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This record began with an organizing principle: to create an album that tells a story through songs. It’s about a guy who's tried to be a good man, has had his ups and downs, is heading into his last few laps in life, and is trying to do that with some dignity, humor, and peace. By the time we wrapped this album up, I really liked this guy

One Heart Acre

In the words of our album's hero: "You should know that I come from Midwestern farm family stock. As far back as we can check, my people were farmers. Though my Dad had moved into town, my brothers and I spent summertime on my Grandpa’s farm. Those sounds, smells, and rituals live in my bones."

The Players

Chuck McDermott

John Deaderick

Ron Eoff

Marco Giovino          

Doug Lancio  

Russ Pahl


Kathleen Parks                             

Vocals, Acoustic Guitar

Piano, Organ, Accordion

Upright Bass,  Electric Bass


Electric Guitars

Pedal Steel, Electric Guitars, Jaw Harp



Grandpa’s gun was a simple one 
Powder pushing steel
His weary plow did the job somehow
As he dragged it cross the field
Grandpa saw in my grandma 
A woman made of steel
He took her hand, oh they worked the land
Brought home the evening meal
And the sun beat down on that dusty ground
Where Grandpa worked the seed
He turned his eye to the July sky
Smiled and thanked his maker
For one heart acre
Grandpa ran the farm, 
Grandpa worked the arms
Of his five sons and daughters
They pitched the hay, oh they hitched the bay
Led the herd to slaughter
And the winter snow through the night would blow
And the wind could chill you hollow
But the firelight lit the house all right
She’s a giver,  she’s a taker
That one heart acre
My dad heard a call of his own 
And he moved into the city
He found the woman to follow him down
To take his name
But he still had the water running off the topsoil
Pumpin’ through his farm boy veins
Now if i die before my time 
And my kids need to know me
Make sure they go where the tall corn grows
And smell the earth below me
And feel the sun beat down on that dusty ground
Where Grandpa worked the seed
Have them turn their  eye to the July sky
Smile and thank their maker
For one heart acre


My late friend and master songwriter John Stewart once opined, “I’ve spent so many years thinking about what to write about. Until it finally dawned on me, why not write about what I’m thinking about!”  That’s pretty great advice, in my book.


This record deals with many of the ruminations that bob around at the interface of my conscious and subconscious self. The songwriting challenge was to create characters and a storyline to give them voice. And in order to situate the story in a time and a place, I’ve leaned on John’s advice and drawn quite a bit on my own life.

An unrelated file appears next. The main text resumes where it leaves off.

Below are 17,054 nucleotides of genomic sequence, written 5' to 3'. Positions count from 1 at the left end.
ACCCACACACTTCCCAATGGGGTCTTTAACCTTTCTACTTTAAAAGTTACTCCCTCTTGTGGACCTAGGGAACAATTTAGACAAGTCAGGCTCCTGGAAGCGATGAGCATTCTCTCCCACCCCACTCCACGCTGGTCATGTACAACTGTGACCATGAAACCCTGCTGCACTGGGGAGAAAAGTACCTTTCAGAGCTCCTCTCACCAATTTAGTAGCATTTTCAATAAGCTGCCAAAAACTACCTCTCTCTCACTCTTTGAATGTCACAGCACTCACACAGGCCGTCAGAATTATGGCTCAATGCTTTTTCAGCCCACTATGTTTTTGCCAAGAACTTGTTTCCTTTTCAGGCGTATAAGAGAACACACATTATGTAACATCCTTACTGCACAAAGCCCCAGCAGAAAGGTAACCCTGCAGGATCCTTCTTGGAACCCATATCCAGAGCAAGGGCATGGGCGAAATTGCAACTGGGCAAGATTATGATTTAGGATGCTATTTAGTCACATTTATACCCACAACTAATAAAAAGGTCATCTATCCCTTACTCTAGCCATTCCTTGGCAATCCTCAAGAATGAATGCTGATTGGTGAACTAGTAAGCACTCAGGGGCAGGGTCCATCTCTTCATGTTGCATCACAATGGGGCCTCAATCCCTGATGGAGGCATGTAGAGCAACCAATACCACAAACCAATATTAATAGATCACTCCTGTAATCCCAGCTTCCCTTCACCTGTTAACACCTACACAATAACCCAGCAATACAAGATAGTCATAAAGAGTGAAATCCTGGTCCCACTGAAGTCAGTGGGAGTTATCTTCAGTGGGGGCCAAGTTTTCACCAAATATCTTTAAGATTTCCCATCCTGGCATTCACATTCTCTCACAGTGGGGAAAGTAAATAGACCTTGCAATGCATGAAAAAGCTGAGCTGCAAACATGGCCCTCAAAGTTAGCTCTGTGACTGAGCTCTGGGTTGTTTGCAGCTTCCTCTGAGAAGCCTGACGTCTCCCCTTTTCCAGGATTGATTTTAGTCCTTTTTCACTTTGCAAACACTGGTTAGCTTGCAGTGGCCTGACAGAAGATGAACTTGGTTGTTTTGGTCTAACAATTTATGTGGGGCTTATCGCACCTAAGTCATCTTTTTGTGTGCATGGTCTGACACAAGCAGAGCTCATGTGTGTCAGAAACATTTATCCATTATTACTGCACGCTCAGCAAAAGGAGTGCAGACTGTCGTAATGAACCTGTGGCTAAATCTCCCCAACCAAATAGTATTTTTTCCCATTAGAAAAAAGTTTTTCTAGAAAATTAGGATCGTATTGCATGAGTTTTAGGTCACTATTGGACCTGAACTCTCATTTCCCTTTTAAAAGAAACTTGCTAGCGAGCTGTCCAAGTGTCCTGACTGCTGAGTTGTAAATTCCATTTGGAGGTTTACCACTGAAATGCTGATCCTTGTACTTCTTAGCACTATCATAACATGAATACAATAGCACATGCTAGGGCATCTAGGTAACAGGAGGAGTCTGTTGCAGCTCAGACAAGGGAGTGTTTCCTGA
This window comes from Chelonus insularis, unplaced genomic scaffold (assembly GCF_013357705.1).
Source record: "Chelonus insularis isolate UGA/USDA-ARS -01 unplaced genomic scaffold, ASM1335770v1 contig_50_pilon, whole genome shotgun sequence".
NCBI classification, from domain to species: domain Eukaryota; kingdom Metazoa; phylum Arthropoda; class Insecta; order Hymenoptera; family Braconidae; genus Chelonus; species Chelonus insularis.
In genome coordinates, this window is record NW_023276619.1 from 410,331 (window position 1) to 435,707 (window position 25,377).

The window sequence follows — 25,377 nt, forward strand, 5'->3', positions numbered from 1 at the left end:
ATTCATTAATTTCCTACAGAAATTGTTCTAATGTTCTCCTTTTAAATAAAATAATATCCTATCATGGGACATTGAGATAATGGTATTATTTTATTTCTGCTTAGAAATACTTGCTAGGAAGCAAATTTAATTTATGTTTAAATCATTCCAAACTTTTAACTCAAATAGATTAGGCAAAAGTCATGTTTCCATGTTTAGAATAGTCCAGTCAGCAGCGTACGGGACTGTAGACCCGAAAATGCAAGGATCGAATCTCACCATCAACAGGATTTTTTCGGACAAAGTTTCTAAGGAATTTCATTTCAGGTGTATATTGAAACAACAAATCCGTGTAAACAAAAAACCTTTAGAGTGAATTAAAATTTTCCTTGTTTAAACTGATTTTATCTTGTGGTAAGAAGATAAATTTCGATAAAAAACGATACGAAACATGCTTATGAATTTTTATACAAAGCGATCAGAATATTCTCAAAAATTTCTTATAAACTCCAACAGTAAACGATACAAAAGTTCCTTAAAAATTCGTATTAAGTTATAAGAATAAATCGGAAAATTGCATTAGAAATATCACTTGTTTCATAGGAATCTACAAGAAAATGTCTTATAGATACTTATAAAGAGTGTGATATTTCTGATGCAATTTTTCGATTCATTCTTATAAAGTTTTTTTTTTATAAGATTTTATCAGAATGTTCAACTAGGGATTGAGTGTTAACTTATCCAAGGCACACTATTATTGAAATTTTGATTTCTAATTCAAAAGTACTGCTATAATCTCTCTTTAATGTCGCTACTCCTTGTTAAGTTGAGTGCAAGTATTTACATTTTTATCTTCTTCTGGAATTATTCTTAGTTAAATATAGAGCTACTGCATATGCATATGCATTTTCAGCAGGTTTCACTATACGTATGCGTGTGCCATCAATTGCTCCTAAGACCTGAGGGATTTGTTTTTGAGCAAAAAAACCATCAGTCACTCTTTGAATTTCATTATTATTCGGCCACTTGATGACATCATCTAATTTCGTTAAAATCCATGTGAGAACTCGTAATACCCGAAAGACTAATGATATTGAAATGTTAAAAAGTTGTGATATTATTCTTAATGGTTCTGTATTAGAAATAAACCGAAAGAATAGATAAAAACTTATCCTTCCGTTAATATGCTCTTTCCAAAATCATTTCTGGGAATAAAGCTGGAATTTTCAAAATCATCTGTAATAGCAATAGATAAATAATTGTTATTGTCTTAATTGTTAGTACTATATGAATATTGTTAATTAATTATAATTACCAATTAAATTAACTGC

I come from midwestern farm family stock. The first of my branch of the McDermott clan, my great-great grandfather, came to the US from Ireland in 1820. He worked his way to the fertile farmland of eastern Iowa and planted roots (and corn, soybeans...) My father was born in the family farmhouse (absent the luxury of indoor plumbing or electricity) in 1920. Holding down as many as three jobs simultaneously, he worked his way through college and law school, married, and settled down in the nearest small city, Dubuque. That’s where I was born, the third of four children, and spent the first 10 years of my life.

Though born and raised in Dubuque, the family farm served as a “summer camp” of sorts for me and my siblings. After my grandfather stepped back from the rigors of farming, the operation of the farm was turned over to my uncle Clarence, known to all as “Mac”. To us, he seemed tall as a giant and strong as a bull. He held an almost mythical status for us since he performed all the superhuman physical feats of a farmer with only one arm– he had lost an arm to a jammed corn reaper, not an uncommon farm injury. We kids would visit for weeks at a time during the summer, helping out some and playing a lot. They remain indelible memories of my youth.

I have taken several shots at covering this part of my family’s history in song. Most failed. But I wrote “One Heart Acre” around the time of my parent's 50th wedding anniversary and it became a keeper. It’s never appeared on any of my prior recordings but it’s enjoyed “hit song” status within my immediate family. Since it felt right to assign the lead character for this album a midwestern origin story, this song finally found a permanent home. 

Just to be clear, the lead character in this record is not ME. He’s his own man and his personal story differs from mine in several ways. But the themes in the story - the follies of youth, the assumption of responsibilities, the joys and failures of romance, the challenges of parenthood, and the unavoidable aspects of aging - are in fact what I think about. And I’ve tried to create a believable, lovable, flawed character to help me think through all of this. So you’re hearing his tale in “One Heart Acre”.


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